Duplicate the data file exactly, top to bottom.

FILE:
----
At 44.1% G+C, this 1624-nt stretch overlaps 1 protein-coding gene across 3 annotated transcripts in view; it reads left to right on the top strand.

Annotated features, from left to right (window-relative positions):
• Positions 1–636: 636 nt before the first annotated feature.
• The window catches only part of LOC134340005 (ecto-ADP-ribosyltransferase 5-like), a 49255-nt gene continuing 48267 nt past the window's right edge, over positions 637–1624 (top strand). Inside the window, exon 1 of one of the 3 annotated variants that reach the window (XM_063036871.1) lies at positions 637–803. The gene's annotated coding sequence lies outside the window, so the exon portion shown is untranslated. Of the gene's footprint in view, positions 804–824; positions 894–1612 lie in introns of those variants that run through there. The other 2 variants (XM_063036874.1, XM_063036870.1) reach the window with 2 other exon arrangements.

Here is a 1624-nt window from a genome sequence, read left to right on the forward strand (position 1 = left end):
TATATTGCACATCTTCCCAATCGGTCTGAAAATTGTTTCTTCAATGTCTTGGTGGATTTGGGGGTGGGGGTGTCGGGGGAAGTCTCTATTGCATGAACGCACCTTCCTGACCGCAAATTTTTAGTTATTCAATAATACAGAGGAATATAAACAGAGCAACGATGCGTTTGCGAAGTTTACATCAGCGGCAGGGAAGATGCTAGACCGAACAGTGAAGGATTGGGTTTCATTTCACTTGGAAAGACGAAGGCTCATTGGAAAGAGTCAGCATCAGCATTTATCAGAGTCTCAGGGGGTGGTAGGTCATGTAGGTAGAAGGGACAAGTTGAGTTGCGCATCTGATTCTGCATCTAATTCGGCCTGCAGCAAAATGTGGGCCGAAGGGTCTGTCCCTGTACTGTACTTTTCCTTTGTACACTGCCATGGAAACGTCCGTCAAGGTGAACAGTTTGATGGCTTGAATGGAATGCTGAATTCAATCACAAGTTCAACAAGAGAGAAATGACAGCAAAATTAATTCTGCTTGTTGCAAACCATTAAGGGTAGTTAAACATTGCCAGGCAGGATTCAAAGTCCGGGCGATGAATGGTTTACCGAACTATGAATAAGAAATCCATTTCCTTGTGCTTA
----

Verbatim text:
At 44.1% G+C, this 1624-nt stretch overlaps 1 protein-coding gene across 3 annotated transcripts in view; it reads left to right on the top strand.

Annotated features, from left to right (window-relative positions):
• Positions 1–636: 636 nt before the first annotated feature.
• The window catches only part of LOC134340005 (ecto-ADP-ribosyltransferase 5-like), a 49255-nt gene continuing 48267 nt past the window's right edge, over positions 637–1624 (top strand). Inside the window, exon 1 of one of the 3 annotated variants that reach the window (XM_063036871.1) lies at positions 637–803. The gene's annotated coding sequence lies outside the window, so the exon portion shown is untranslated. Of the gene's footprint in view, positions 804–824; positions 894–1612 lie in introns of those variants that run through there. The other 2 variants (XM_063036874.1, XM_063036870.1) reach the window with 2 other exon arrangements.

Here is a 1624-nt window from a genome sequence, read left to right on the forward strand (position 1 = left end):
TATATTGCACATCTTCCCAATCGGTCTGAAAATTGTTTCTTCAATGTCTTGGTGGATTTGGGGGTGGGGGTGTCGGGGGAAGTCTCTATTGCATGAACGCACCTTCCTGACCGCAAATTTTTAGTTATTCAATAATACAGAGGAATATAAACAGAGCAACGATGCGTTTGCGAAGTTTACATCAGCGGCAGGGAAGATGCTAGACCGAACAGTGAAGGATTGGGTTTCATTTCACTTGGAAAGACGAAGGCTCATTGGAAAGAGTCAGCATCAGCATTTATCAGAGTCTCAGGGGGTGGTAGGTCATGTAGGTAGAAGGGACAAGTTGAGTTGCGCATCTGATTCTGCATCTAATTCGGCCTGCAGCAAAATGTGGGCCGAAGGGTCTGTCCCTGTACTGTACTTTTCCTTTGTACACTGCCATGGAAACGTCCGTCAAGGTGAACAGTTTGATGGCTTGAATGGAATGCTGAATTCAATCACAAGTTCAACAAGAGAGAAATGACAGCAAAATTAATTCTGCTTGTTGCAAACCATTAAGGGTAGTTAAACATTGCCAGGCAGGATTCAAAGTCCGGGCGATGAATGGTTTACCGAACTATGAATAAGAAATCCATTTCCTTGTGCTTA